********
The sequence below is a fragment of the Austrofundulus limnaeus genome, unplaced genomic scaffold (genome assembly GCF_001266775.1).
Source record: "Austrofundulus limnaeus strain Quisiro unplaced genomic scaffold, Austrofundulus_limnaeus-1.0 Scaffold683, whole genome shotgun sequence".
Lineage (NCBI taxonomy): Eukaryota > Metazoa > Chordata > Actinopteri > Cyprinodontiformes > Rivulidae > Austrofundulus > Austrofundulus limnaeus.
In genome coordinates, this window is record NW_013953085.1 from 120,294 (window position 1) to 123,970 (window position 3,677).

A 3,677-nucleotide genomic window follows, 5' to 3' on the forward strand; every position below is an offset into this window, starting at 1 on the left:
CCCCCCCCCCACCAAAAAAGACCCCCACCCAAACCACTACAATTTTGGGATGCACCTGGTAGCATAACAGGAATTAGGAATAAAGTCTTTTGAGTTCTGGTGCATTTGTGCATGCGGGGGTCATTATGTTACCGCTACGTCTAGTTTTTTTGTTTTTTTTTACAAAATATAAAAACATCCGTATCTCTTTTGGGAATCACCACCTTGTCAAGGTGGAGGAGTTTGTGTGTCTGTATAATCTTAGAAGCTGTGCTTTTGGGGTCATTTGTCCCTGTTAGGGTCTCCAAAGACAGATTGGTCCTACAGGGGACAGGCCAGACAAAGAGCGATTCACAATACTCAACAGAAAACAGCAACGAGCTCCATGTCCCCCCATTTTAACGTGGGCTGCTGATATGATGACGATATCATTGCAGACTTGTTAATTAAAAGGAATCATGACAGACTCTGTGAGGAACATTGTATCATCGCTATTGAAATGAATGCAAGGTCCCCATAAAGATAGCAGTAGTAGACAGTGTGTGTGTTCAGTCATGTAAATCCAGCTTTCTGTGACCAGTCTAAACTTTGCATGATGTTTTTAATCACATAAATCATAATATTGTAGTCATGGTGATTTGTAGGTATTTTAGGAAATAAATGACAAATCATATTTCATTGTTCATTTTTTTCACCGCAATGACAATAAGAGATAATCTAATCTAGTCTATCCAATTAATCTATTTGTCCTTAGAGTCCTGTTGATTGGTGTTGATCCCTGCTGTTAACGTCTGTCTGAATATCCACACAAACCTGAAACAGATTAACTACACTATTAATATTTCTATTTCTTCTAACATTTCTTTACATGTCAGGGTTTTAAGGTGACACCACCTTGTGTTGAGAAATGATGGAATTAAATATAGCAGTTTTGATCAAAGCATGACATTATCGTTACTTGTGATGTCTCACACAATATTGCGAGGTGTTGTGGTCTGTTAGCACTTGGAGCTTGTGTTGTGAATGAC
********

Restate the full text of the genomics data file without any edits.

The sequence below is a fragment of the Austrofundulus limnaeus genome, unplaced genomic scaffold (genome assembly GCF_001266775.1).
Source record: "Austrofundulus limnaeus strain Quisiro unplaced genomic scaffold, Austrofundulus_limnaeus-1.0 Scaffold683, whole genome shotgun sequence".
Lineage (NCBI taxonomy): Eukaryota > Metazoa > Chordata > Actinopteri > Cyprinodontiformes > Rivulidae > Austrofundulus > Austrofundulus limnaeus.
In genome coordinates, this window is record NW_013953085.1 from 120,294 (window position 1) to 123,970 (window position 3,677).

A 3,677-nucleotide genomic window follows, 5' to 3' on the forward strand; every position below is an offset into this window, starting at 1 on the left:
CCCCCCCCCCACCAAAAAAGACCCCCACCCAAACCACTACAATTTTGGGATGCACCTGGTAGCATAACAGGAATTAGGAATAAAGTCTTTTGAGTTCTGGTGCATTTGTGCATGCGGGGGTCATTATGTTACCGCTACGTCTAGTTTTTTTGTTTTTTTTTACAAAATATAAAAACATCCGTATCTCTTTTGGGAATCACCACCTTGTCAAGGTGGAGGAGTTTGTGTGTCTGTATAATCTTAGAAGCTGTGCTTTTGGGGTCATTTGTCCCTGTTAGGGTCTCCAAAGACAGATTGGTCCTACAGGGGACAGGCCAGACAAAGAGCGATTCACAATACTCAACAGAAAACAGCAACGAGCTCCATGTCCCCCCATTTTAACGTGGGCTGCTGATATGATGACGATATCATTGCAGACTTGTTAATTAAAAGGAATCATGACAGACTCTGTGAGGAACATTGTATCATCGCTATTGAAATGAATGCAAGGTCCCCATAAAGATAGCAGTAGTAGACAGTGTGTGTGTTCAGTCATGTAAATCCAGCTTTCTGTGACCAGTCTAAACTTTGCATGATGTTTTTAATCACATAAATCATAATATTGTAGTCATGGTGATTTGTAGGTATTTTAGGAAATAAATGACAAATCATATTTCATTGTTCATTTTTTTCACCGCAATGACAATAAGAGATAATCTAATCTAGTCTATCCAATTAATCTATTTGTCCTTAGAGTCCTGTTGATTGGTGTTGATCCCTGCTGTTAACGTCTGTCTGAATATCCACACAAACCTGAAACAGATTAACTACACTATTAATATTTCTATTTCTTCTAACATTTCTTTACATGTCAGGGTTTTAAGGTGACACCACCTTGTGTTGAGAAATGATGGAATTAAATATAGCAGTTTTGATCAAAGCATGACATTATCGTTACTTGTGATGTCTCACACAATATTGCGAGGTGTTGTGGTCTGTTAGCACTTGGAGCTTGTGTTGTGAATGAC